He says that the car is very exciting, especially considering that it weighs 2,300 lbs and has 400 horsepower. “These cars are very hard to drive…It’s pure seat of the pants,” Giacobbi says.

“I drive it as much as I can, I drive it down to the local coffee shop usually once or twice a week,” he says. But on any road—headed to any destination—his respect for racing greats is apparent, saying, “They’re not only heroes, they’re supermen to have driven at the high speeds for the distances they did is an absolute miracle.”

Track lapping in Ferrari’s new 488 GTB

With the floodgates opening on impressions about Ferrari’s latest 488 GTB, Chris Harris is the latest person to climb into the driver’s seat and give his initial opinions on the Prancing Horse’s latest turbocharged effort.

The 488 GTB is a hard vehicle to pin down, though. It looks vaguely like the naturally aspirated 458 but practically every component is thoroughly revised. While the headline-grabber is the 660-horsepower, 3.9-liter, twin-turbocharged V8 that’s positioned behind the driver, the coupe also benefits from new adjustable dampers, upgraded brakes, and more. To figure things out, Harris laps the Prancing Horse around the track and eventually moves to some tight, Italian backroads.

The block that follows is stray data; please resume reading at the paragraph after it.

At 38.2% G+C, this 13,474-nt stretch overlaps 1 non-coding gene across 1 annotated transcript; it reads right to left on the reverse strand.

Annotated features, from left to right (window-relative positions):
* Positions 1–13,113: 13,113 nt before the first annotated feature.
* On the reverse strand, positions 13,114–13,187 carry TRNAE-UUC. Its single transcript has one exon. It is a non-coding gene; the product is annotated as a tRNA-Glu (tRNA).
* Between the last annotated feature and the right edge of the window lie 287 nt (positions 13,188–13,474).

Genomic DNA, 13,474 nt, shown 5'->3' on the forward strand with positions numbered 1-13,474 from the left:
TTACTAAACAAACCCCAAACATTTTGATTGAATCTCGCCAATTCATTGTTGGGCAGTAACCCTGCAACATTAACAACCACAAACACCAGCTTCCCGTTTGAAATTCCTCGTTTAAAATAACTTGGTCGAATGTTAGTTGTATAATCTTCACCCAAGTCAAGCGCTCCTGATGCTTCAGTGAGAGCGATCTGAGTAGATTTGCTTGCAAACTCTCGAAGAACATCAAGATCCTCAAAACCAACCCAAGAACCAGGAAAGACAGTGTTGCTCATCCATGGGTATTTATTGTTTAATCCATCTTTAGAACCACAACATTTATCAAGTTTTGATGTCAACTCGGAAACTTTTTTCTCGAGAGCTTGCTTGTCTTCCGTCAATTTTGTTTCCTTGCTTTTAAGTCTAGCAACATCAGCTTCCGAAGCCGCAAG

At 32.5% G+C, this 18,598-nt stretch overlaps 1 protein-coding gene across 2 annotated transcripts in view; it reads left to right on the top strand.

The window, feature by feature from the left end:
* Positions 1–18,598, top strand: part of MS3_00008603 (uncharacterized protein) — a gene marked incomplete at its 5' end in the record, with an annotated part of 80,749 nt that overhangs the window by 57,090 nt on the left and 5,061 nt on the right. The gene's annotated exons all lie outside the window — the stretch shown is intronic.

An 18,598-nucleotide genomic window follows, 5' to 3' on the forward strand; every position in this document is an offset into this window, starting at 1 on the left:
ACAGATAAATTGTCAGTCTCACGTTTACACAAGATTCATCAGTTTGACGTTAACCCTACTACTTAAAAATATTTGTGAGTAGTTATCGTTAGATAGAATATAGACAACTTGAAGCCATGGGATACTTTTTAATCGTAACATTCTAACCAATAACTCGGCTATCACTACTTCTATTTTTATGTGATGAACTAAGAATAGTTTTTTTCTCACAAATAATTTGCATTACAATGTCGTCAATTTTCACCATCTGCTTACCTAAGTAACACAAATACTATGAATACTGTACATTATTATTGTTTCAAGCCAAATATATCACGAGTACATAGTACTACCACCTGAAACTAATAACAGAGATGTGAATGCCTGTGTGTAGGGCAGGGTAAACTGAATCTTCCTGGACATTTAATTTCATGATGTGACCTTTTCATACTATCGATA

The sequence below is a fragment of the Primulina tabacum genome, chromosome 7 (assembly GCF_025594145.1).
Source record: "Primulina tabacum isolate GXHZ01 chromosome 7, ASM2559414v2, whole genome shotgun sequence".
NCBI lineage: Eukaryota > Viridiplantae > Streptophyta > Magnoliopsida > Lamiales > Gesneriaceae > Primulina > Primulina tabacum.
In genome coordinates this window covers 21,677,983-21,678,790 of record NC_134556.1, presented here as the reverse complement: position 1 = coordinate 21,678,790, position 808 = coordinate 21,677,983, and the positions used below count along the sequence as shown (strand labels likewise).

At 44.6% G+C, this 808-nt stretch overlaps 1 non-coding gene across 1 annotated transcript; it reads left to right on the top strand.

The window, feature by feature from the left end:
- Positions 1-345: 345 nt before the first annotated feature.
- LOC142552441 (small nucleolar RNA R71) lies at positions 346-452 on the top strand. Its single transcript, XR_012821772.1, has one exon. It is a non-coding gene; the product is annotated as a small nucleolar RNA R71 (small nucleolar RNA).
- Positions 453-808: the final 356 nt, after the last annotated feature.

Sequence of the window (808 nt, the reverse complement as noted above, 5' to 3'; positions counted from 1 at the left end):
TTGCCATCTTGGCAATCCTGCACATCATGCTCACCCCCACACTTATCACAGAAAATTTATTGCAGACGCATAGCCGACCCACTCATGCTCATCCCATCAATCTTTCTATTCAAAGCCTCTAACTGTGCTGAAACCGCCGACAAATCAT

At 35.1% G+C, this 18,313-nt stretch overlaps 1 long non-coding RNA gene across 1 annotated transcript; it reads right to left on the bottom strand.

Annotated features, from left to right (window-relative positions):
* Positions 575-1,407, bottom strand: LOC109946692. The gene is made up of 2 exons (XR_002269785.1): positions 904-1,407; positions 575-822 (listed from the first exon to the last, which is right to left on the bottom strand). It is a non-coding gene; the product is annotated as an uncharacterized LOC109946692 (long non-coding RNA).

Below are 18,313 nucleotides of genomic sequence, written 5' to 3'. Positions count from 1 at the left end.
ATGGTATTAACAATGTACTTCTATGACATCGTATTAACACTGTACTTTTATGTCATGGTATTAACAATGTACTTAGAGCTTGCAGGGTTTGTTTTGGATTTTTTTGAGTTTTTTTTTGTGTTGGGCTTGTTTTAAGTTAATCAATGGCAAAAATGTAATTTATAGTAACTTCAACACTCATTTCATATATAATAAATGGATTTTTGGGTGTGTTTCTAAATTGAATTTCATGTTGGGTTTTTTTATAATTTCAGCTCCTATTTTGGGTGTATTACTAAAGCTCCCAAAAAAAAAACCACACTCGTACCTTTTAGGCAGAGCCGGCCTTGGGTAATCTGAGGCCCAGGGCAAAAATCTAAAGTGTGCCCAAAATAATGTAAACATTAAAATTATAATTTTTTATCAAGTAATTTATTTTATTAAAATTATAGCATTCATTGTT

Of course being a video from Chris Harris on Cars, you can expect some big, smoky slides in addition to erudite thoughts on this Ferrari with forced induction.

Leno drives Henry Ford II’s all-original ’52 Ferrari 212 Barchetta

The story of the relationship between Henry Ford II and Enzo Ferrari is absolutely fascinating. The two great men of the auto industry had what appeared to be a burgeoning friendship until Ferrari pulled out of a deal to sell his company to Ford in the ’60s. The latest car featured in Jay Leno’s Garage is a 1952 Ferrari 212 Barchetta that tells the very beginnings of that story.

This Prancing Horse was a gift to Ford from Enzo when the two companies were first thinking about merging, according to the curator of the Petersen Automotive Museum. Ferrari really wanted to show off its best so instead of the 212’s normal V12, this car was fitted with the larger 2.7-liter unit from a Ferrari 225. The car has been almost unaltered since then. It still wears its original paint, and it’s tires date back to 1954.

The great thing about the Petersen is that unlike a lot of auto museums, the people there actually drive the cars and keep them in working order. Once on the road with Leno behind the wheel, this Ferrari really sings. Unfortunately, he can’t open it up too much because the 60-year-old tires really hold things back. Scroll down to watch this amazing piece of automotive history and learn it’s possible effect on the styling of the original Ford Thunderbird.

Ferrari Testarossa featured in retrospective by owner Harry Metcalfe

Via autoblog: Harry Metcalfe, of Evo fame, got our attention earlier this week with a review of the 1954 Series I Land Rover. Today, he’s gone a bit more… ’80s.

Yes, this is a 1987 Ferrari Testarossa, one of the most vulgar cars from a decade synonymous with vulgar design. While your author might not be keen on its square rear end and cheese-grater doors and fenders, Metcalfe seems to like it quite a bit, giving a detailed walkthrough of his Rosso Corsa subject. That walkthrough includes some time on a subject we can certainly get behind – the TR’s flat-12 engine.

Take a look at the latest from Harry’s Garage.